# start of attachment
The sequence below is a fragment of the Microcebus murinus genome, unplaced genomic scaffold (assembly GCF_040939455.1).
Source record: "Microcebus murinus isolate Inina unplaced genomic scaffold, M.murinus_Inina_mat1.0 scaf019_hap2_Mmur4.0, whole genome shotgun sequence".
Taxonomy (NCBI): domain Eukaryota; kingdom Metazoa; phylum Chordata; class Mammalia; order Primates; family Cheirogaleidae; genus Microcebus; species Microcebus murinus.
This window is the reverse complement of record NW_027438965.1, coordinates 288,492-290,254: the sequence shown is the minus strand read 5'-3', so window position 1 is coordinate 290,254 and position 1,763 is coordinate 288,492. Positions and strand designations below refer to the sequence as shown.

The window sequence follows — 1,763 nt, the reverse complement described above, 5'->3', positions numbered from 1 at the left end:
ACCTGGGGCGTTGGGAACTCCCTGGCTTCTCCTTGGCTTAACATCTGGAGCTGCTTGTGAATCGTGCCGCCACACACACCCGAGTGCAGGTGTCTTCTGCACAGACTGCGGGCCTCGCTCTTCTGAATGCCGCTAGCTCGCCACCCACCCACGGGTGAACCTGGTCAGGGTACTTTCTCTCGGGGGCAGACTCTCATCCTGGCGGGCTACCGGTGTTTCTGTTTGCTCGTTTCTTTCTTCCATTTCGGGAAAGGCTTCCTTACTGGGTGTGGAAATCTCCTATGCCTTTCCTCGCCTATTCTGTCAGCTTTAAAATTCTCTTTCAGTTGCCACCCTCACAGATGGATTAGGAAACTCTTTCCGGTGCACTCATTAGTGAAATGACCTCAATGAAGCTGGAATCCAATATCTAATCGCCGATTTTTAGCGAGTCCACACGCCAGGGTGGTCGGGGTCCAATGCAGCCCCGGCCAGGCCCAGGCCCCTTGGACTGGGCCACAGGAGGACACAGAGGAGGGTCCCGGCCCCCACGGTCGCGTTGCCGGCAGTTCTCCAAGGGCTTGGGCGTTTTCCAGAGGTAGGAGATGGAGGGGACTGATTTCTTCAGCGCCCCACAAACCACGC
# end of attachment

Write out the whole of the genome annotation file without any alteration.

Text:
The sequence below is a fragment of the Microcebus murinus genome, unplaced genomic scaffold (assembly GCF_040939455.1).
Source record: "Microcebus murinus isolate Inina unplaced genomic scaffold, M.murinus_Inina_mat1.0 scaf019_hap2_Mmur4.0, whole genome shotgun sequence".
Taxonomy (NCBI): domain Eukaryota; kingdom Metazoa; phylum Chordata; class Mammalia; order Primates; family Cheirogaleidae; genus Microcebus; species Microcebus murinus.
This window is the reverse complement of record NW_027438965.1, coordinates 288,492-290,254: the sequence shown is the minus strand read 5'-3', so window position 1 is coordinate 290,254 and position 1,763 is coordinate 288,492. Positions and strand designations below refer to the sequence as shown.

The window sequence follows — 1,763 nt, the reverse complement described above, 5'->3', positions numbered from 1 at the left end:
ACCTGGGGCGTTGGGAACTCCCTGGCTTCTCCTTGGCTTAACATCTGGAGCTGCTTGTGAATCGTGCCGCCACACACACCCGAGTGCAGGTGTCTTCTGCACAGACTGCGGGCCTCGCTCTTCTGAATGCCGCTAGCTCGCCACCCACCCACGGGTGAACCTGGTCAGGGTACTTTCTCTCGGGGGCAGACTCTCATCCTGGCGGGCTACCGGTGTTTCTGTTTGCTCGTTTCTTTCTTCCATTTCGGGAAAGGCTTCCTTACTGGGTGTGGAAATCTCCTATGCCTTTCCTCGCCTATTCTGTCAGCTTTAAAATTCTCTTTCAGTTGCCACCCTCACAGATGGATTAGGAAACTCTTTCCGGTGCACTCATTAGTGAAATGACCTCAATGAAGCTGGAATCCAATATCTAATCGCCGATTTTTAGCGAGTCCACACGCCAGGGTGGTCGGGGTCCAATGCAGCCCCGGCCAGGCCCAGGCCCCTTGGACTGGGCCACAGGAGGACACAGAGGAGGGTCCCGGCCCCCACGGTCGCGTTGCCGGCAGTTCTCCAAGGGCTTGGGCGTTTTCCAGAGGTAGGAGATGGAGGGGACTGATTTCTTCAGCGCCCCACAAACCACGC